Thursday, March 27, 2008

No Country For Old Men: No Stomach For Subtlety

Got a strong stomach for violence? If so, you will thoroughly enjoy this joyride. If not, you won't make it past the first minute and a half.

This is the first movie I have ever simulataneously loved and hated with equal fervor. Loved for it's phenomenal acting, tight pacing, and edge-of-your seat action and suspense. Hated for the way it seemed, in the end, to have dragged me all over for creation for no reason, with the most unsatisfying ending conceivable.

The plot is simple enough: a simple Texas welder finds a drug deal gone bad and a satchel full of money while out hunting on the prairie one morning. This is a movie, of course, and in movieland, no satchel of money ever comes without an accompanying bloodthirsty hit man, and justice-seeking lawman.

I have a short list of "favorite movie bad guys"- Bill "the Butcher" Cutting from "Gangs of New York", for example, or the bad guy to end all bad guys, Darth Vader. But Javier Bardem's Anton Chigurh is really giving everyone on my list a run for their money. This guy was just cold and scary. He's even chilling while choking on a peanut in one scene. His performance alone made the movie worth sitting through.

Equally as satisfying were the other two main characters, played by Josh Brolin (the guy who finds the satchel) and Tommy Lee Jones (the sheriff who tries to make everything right.) Brolin's character might be an average Joe who stumbled onto some cash, but he's no fool, and his tough-as-nails character is the perfect savvy mouse to Bardem's ruthless, relentless cat. And Tommy Lee's Jones' portrayal of a tired old sheriff who really didn't need to have THIS little problem dropped on his doorstep at the sunset of his career is spot-on. And I also have to mention Kelly MacDonald's portrayal of Brolin's hick wife, whose performance is merely adequate, until you realize that MacDonald is Scottish; her west Texas accent is perfect!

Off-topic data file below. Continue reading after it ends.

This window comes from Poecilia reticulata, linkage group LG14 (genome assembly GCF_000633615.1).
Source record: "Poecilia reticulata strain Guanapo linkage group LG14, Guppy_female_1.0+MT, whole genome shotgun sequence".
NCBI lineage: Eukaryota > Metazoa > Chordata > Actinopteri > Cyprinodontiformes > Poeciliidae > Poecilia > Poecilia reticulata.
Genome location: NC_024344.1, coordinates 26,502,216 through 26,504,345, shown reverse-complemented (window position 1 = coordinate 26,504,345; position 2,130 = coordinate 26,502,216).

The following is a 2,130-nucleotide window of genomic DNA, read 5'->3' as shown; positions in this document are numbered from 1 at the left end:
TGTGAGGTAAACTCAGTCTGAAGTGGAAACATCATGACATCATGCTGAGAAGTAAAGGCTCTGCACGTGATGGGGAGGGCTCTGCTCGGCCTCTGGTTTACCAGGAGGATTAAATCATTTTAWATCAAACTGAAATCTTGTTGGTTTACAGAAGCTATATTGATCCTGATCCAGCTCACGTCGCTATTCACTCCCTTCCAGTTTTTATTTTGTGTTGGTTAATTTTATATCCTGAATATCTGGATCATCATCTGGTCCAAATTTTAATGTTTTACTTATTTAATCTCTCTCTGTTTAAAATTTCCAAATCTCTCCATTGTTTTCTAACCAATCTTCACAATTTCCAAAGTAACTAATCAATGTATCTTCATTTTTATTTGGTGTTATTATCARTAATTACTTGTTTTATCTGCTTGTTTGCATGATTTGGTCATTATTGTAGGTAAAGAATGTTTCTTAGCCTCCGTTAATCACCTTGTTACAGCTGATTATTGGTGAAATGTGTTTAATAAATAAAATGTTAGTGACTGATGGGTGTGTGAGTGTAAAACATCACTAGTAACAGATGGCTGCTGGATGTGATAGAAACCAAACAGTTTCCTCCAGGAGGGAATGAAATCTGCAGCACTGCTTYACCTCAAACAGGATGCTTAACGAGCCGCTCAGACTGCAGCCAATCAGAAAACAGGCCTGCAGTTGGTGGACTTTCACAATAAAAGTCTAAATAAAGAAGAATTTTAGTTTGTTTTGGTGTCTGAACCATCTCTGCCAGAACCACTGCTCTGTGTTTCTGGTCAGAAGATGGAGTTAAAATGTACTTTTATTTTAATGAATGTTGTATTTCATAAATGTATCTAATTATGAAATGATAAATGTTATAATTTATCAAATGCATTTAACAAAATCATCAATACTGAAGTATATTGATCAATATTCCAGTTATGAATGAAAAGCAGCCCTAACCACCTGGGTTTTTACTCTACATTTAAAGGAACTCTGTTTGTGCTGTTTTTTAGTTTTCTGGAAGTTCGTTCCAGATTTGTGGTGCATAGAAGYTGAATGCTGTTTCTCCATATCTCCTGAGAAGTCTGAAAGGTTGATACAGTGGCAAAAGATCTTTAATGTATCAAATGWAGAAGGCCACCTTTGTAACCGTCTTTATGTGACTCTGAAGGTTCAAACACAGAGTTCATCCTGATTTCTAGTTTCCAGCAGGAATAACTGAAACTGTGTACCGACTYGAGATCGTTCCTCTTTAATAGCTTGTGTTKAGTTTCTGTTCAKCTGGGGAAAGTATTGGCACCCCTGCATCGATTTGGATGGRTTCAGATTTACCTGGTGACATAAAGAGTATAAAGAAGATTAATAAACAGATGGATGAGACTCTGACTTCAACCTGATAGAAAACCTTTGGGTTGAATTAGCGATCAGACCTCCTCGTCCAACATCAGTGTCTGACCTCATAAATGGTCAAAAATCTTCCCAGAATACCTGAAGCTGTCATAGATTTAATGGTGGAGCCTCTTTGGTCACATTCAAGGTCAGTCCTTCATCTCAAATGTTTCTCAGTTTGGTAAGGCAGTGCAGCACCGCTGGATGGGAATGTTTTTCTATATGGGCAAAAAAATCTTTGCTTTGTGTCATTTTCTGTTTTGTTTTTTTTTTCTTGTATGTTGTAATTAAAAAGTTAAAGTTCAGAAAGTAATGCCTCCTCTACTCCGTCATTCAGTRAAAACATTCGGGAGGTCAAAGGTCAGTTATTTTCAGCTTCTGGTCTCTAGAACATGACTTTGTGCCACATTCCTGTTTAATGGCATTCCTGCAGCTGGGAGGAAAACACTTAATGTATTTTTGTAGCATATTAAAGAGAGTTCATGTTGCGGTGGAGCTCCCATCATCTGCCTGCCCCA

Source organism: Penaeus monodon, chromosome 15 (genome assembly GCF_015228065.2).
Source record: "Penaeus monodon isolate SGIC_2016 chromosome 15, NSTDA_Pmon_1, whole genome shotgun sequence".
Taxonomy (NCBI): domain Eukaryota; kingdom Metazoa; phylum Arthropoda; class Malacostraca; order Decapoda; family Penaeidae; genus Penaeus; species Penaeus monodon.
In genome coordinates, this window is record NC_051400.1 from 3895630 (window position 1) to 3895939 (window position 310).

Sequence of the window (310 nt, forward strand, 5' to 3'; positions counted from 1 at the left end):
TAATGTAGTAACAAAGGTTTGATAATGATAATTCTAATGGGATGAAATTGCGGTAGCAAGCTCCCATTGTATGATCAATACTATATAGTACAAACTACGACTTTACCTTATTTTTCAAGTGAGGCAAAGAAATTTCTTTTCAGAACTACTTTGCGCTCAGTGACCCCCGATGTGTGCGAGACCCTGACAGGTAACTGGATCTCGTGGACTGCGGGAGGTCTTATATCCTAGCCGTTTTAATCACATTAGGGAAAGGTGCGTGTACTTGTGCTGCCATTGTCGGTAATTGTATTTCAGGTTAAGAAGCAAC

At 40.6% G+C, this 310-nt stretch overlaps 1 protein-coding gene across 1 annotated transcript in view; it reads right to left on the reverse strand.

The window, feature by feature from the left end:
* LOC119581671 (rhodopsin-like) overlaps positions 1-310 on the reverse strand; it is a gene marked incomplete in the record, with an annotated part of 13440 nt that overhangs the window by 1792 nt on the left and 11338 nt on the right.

Now as I said, I simultaneously love and hate this movie. And without spoiling the ending for you, let me just make a general statement about it: It sucks. From what I have heard, it's true to the book on which the movie is based. Whoop-de-freaking-doo. I echo the sentiments of a fellow movie-goer, who, in the moment of bewildered silence that immediately followed the start of the closing credits, incredulously excalaimed, "Oh, you've got to be freaking kidding me!"

So in the end, I can't give this movie more than an 8 on a scale of 1 to 10. Believe me, I really wish I could give it a ten, but I have to rate the whole thing, and I can't ignore that feeling of unsatisfied anger I had when I threw out my empty popcorn tub and left the cinema. So there you go; if you're not big on satisfying endings, and you can handle buckets-o'-blood, then this is the movie for you.

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